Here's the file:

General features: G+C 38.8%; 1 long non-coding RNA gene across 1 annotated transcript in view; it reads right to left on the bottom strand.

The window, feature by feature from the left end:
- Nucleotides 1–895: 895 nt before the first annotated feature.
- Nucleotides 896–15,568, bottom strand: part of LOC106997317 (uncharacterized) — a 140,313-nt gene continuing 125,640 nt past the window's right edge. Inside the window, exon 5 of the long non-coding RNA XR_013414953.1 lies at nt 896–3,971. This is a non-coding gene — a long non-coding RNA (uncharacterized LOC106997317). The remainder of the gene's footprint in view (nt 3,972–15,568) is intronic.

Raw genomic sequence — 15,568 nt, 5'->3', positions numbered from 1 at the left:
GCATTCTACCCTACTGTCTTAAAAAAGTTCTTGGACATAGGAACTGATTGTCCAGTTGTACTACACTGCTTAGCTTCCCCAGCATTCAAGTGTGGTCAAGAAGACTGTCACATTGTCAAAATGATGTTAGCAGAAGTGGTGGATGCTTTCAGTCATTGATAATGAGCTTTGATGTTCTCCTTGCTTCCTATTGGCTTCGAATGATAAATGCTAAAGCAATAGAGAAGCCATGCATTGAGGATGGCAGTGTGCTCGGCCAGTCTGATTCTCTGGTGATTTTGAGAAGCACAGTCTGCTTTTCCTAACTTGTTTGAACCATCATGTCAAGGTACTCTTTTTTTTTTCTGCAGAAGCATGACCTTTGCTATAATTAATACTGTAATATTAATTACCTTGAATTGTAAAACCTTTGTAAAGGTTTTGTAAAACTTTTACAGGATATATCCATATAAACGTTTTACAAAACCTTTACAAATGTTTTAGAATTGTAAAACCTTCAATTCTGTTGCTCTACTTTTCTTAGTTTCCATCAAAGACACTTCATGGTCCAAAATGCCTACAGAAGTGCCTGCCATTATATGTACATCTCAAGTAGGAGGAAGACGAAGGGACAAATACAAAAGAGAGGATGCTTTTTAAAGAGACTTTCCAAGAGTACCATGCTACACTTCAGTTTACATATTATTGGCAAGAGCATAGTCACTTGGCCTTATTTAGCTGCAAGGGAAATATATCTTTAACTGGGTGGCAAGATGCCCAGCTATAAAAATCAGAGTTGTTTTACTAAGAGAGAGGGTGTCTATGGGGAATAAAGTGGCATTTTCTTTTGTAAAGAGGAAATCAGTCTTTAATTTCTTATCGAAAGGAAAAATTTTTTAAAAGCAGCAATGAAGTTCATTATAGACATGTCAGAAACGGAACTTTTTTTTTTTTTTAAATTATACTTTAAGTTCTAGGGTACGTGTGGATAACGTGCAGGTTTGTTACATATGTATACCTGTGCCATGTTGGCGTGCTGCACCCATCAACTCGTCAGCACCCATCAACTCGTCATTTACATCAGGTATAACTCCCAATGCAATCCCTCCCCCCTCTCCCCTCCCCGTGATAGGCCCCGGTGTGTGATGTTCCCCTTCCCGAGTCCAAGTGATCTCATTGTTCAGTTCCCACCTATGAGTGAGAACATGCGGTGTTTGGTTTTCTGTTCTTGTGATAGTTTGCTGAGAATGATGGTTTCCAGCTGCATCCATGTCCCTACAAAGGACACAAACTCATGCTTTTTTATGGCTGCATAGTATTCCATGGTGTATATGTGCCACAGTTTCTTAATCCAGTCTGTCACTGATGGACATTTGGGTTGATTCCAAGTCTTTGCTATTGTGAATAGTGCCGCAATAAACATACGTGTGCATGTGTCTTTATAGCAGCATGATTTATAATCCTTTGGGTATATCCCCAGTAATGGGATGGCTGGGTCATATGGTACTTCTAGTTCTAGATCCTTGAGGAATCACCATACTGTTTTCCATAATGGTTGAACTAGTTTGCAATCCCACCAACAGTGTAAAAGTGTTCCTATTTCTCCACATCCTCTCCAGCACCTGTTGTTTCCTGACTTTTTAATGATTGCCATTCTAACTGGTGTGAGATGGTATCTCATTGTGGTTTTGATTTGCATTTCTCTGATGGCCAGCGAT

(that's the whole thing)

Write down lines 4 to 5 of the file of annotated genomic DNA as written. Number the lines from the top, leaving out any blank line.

- Nucleotides 896–15,568, bottom strand: part of LOC106997317 (uncharacterized) — a 140,313-nt gene continuing 125,640 nt past the window's right edge. Inside the window, exon 5 of the long non-coding RNA XR_013414953.1 lies at nt 896–3,971. This is a non-coding gene — a long non-coding RNA (uncharacterized LOC106997317). The remainder of the gene's footprint in view (nt 3,972–15,568) is intronic.

Raw genomic sequence — 15,568 nt, 5'->3', positions numbered from 1 at the left: